There is a sudden change in the mood of the Industry. Signing of the Ordinance on Digitalization of Cable TV by the President on 25th October has put the industry on a fast track. This time the government wishes to introduce total digitalization which will include all FTA channels too. First phase of the process for all Metro cities is expected to be completed within six months of publication of Notification and rest of India will be digitized by December 2014. This is definitely a very ambitious target but if we think in an optimistic way, a good beginning has been made. Most of the advanced countries and even many developing countries have already finished their digitalization. The biggest advantage of the move is that it will help to boost up the convergence of telecom and broadcasting, increasing the broadband penetration, so much needed for a faster economic growth.
Success of the Ordinance largely depends on how it will be implemented on ground as many issues have to be sorted out by the regulator TRAI and the Ministry. Basic Tier pricing for consumers, pay channel tariff, a-la-carte distribution of channels, revenue share between stakeholders etc. need to be tackled as early as possible. Also, the government needs to educate the masses on digitalization and how will it affect their viewing as well as their purse.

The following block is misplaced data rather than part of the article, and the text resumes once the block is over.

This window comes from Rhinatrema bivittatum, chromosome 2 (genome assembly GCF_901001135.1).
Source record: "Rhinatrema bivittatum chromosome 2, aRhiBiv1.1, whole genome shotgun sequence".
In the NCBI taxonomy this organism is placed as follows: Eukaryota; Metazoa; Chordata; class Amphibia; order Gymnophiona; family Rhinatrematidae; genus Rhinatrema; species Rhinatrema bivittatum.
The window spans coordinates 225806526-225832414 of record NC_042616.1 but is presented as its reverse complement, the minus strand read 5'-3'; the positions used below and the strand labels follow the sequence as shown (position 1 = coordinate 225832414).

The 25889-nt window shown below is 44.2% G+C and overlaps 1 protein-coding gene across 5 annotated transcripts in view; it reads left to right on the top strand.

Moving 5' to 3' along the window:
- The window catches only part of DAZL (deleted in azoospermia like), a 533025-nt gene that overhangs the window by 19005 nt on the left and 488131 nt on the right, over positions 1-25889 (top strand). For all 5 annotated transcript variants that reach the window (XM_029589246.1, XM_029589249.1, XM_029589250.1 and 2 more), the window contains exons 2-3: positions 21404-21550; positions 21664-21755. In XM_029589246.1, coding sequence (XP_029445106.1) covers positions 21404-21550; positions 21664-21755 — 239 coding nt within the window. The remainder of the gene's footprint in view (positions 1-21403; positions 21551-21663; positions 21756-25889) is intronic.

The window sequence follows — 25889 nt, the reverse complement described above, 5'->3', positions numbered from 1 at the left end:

My biggest fear is forcing an STB on the 40% subscribers of cable TV who come under the poor category, economically. Remember, the first experiment of CAS was made in the richest areas of Delhi, Mumbai and Kolkata and there too, the FTA channels did not need an STB to be viewed.
Hope the government plans to do something about this by giving subsidy to these people like the USA government, which doled out 40 USD for each poor household to buy an STB. In India, even the import has not been subsidized and there is almost nil indigenous manufacturing. If there is no help given, cable TV industry should be prepared to lose their connections en-mass, and broadcasters, their viewer ship.
Network up-gradation by the franchises will be another problem as heavy investment for the purpose may be beyond their financial limitation. They may be forced to sell off their networks to the MSOs and leave the industry forever.
Broadcasters and their distribution companies will be the biggest beneficiaries of this ordinance. It appears, the whole exercise has been done to help them make money even from the most unpopular channels and to cut down their expenses drastically on carriage fee.